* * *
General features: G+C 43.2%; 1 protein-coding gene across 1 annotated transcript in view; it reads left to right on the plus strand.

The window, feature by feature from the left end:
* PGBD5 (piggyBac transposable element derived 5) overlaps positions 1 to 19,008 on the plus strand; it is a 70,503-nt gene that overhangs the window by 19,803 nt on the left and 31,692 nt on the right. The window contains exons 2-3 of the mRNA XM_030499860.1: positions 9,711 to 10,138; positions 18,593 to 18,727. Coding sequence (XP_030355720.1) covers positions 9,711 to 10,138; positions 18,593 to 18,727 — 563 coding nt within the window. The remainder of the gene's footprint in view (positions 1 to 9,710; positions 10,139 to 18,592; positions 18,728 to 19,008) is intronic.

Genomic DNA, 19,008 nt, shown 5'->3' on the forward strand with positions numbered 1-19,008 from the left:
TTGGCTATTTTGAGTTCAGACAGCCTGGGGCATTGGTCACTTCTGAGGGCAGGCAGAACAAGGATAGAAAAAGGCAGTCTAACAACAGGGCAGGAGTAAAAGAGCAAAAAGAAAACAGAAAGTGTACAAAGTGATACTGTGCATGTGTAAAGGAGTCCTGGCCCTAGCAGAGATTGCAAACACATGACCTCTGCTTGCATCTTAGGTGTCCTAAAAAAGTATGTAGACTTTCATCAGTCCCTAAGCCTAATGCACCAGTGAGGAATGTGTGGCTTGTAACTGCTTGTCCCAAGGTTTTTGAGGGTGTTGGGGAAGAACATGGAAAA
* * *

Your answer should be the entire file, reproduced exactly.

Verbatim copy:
General features: G+C 43.2%; 1 protein-coding gene across 1 annotated transcript in view; it reads left to right on the plus strand.

The window, feature by feature from the left end:
* PGBD5 (piggyBac transposable element derived 5) overlaps positions 1 to 19,008 on the plus strand; it is a 70,503-nt gene that overhangs the window by 19,803 nt on the left and 31,692 nt on the right. The window contains exons 2-3 of the mRNA XM_030499860.1: positions 9,711 to 10,138; positions 18,593 to 18,727. Coding sequence (XP_030355720.1) covers positions 9,711 to 10,138; positions 18,593 to 18,727 — 563 coding nt within the window. The remainder of the gene's footprint in view (positions 1 to 9,710; positions 10,139 to 18,592; positions 18,728 to 19,008) is intronic.

Genomic DNA, 19,008 nt, shown 5'->3' on the forward strand with positions numbered 1-19,008 from the left:
TTGGCTATTTTGAGTTCAGACAGCCTGGGGCATTGGTCACTTCTGAGGGCAGGCAGAACAAGGATAGAAAAAGGCAGTCTAACAACAGGGCAGGAGTAAAAGAGCAAAAAGAAAACAGAAAGTGTACAAAGTGATACTGTGCATGTGTAAAGGAGTCCTGGCCCTAGCAGAGATTGCAAACACATGACCTCTGCTTGCATCTTAGGTGTCCTAAAAAAGTATGTAGACTTTCATCAGTCCCTAAGCCTAATGCACCAGTGAGGAATGTGTGGCTTGTAACTGCTTGTCCCAAGGTTTTTGAGGGTGTTGGGGAAGAACATGGAAAA